Player Profile: One size doesn't fit all for Big G's new product guru

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An early lesson in the inevitable pitfalls of product launches prepared Jonathan Yusen for his new position as marketing manager for new products at General Mills' leading cereal division Big G.

Mr. Yusen, 30, began his tenure at General Mills as an intern while getting his MBA at Dartmouth's Tuck School of Business, returning to the package-goods behemoth full time in August 1996 as an assistant marketing manager in the Betty Crocker Desserts business unit. After hopping around from muffins to frosting to cake, he was given the opportunity to lead the marketing team behind the launch of Betty Crocker Stir 'n Bake, a line of all-in-one, just-add-water baking mixes.

The success of the launch, a precursor to his "new products" role, centered on two crucial things, Mr. Yusen said. One was the ability of Stir 'n Bake to fit in with a pervasive consumer trend, in this case convenience. The other was having a great cross-functional team.

That team was put to the test at the 11th hour when the discovery was made that the pan for the new line of mixes, and subsequently the Stir 'n Bake box, was too tall to fit on the baking-mix shelf at retail.

"At first glance, we said `no problem, just change the size of the pan,' but from a marketing standpoint, we had to make sure it looked like enough for consumers; R&D had to alter baking instructions, and procurement had to make sure they could get it in time for a launch in the fall, the biggest baking season," Mr. Yusen said. The team proved up to the task, pulling off the launch on a very tight timeline by working together and "putting on each other's hats," he said.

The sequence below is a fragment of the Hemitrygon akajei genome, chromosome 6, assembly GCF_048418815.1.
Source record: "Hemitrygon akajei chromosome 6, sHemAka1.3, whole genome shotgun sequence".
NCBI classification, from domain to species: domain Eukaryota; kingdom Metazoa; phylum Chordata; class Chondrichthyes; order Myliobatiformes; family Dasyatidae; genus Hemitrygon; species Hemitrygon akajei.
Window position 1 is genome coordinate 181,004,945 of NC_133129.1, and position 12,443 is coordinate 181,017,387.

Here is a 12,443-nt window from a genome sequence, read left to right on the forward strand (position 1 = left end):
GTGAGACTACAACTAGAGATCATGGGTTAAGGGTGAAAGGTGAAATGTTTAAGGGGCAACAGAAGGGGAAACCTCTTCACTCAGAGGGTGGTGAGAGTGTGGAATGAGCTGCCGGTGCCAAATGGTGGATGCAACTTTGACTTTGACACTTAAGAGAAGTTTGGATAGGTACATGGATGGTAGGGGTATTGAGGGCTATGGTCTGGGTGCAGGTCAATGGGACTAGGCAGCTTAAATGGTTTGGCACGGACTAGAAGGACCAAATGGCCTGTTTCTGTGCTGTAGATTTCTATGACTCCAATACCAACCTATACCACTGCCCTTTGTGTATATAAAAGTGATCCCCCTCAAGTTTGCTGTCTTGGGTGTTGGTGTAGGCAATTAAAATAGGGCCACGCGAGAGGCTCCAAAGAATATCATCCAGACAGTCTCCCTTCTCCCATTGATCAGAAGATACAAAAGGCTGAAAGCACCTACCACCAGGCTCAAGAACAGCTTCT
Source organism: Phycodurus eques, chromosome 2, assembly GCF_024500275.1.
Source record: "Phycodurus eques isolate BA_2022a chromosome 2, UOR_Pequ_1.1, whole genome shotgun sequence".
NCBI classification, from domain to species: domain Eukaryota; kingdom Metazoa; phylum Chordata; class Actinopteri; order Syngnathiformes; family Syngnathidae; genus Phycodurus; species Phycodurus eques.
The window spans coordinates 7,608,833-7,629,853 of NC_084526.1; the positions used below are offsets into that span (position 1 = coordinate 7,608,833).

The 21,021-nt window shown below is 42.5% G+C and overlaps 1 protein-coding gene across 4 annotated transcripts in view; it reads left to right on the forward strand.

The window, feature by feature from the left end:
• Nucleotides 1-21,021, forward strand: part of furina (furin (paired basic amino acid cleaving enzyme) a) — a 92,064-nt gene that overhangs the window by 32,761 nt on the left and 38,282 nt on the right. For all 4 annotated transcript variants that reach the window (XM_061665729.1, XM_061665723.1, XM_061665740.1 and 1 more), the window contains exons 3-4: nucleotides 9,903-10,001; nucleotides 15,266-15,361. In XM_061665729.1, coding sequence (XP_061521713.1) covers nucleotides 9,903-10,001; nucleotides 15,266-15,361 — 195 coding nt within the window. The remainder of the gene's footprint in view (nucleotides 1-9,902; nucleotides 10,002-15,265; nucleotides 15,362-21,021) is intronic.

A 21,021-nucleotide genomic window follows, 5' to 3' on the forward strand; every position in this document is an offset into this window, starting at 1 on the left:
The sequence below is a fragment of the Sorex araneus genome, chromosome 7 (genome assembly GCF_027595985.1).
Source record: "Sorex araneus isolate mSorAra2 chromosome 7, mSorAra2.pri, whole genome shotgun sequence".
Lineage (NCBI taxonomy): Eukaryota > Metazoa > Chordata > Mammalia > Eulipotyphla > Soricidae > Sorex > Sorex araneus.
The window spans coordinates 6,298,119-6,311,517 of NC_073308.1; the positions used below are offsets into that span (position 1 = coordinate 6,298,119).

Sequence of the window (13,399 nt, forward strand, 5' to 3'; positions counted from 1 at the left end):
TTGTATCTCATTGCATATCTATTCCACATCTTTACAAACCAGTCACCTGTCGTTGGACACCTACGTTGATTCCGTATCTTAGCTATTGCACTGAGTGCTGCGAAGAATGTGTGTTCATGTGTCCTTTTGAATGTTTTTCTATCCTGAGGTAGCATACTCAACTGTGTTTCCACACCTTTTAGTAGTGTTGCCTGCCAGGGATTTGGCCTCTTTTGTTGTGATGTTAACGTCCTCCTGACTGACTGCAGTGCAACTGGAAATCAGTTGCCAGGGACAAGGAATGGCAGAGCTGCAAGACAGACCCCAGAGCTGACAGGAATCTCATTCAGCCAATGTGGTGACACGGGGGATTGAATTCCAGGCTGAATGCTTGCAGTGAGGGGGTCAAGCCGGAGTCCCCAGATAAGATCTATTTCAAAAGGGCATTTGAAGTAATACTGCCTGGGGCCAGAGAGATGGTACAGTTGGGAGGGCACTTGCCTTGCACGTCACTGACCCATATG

The up-and-comer's new product acumen was also honed through the six months he spent in sales training-"to make sure I didn't make the `doesn't-fit-on-the-shelf problem' again," he joked. During his time "outside the ivory tower," Mr. Yusen called on retail-account headquarters and specific stores to manage General Mills' products on the shelves. And he found that in rolling out a new product, "when push comes to shove, it's about the idea, and conveying the excitement and passion you have for that idea to the retailers," he said.

It is just those great ideas that have led General Mills to the top position in the $7.5 billion cereal category, according to J.P. Morgan Securities analyst Erika Long. "General Mills' success rate with new products has enabled them to have a higher level of volume growth than a lot of their competitors and is the single-most important factor contributing to our buy rating for the company over the last year and a half," she said.

Innovation at Big G, which before the acquisition of Pillsbury made up just over 40% of Mills' sales, has been particularly crucial to the company, and will continue to be even though the division post-acquisition will account for only 22% of overall company sales, Ms. Long said.

As newly appointed marketing manager for Big G new products, Mr. Yusen will be charged with continuing that growth rate by developing products to join and extend Mills' existing roster of powerhouse cereals, among them Cheerios, Wheaties and Chex.

But Mr. Yusen said he's up to the challenge of innovating in the very mature cereal category, and is convinced he and his team will come up with "compelling new ways to get people to eat General Mills' breakfast products."

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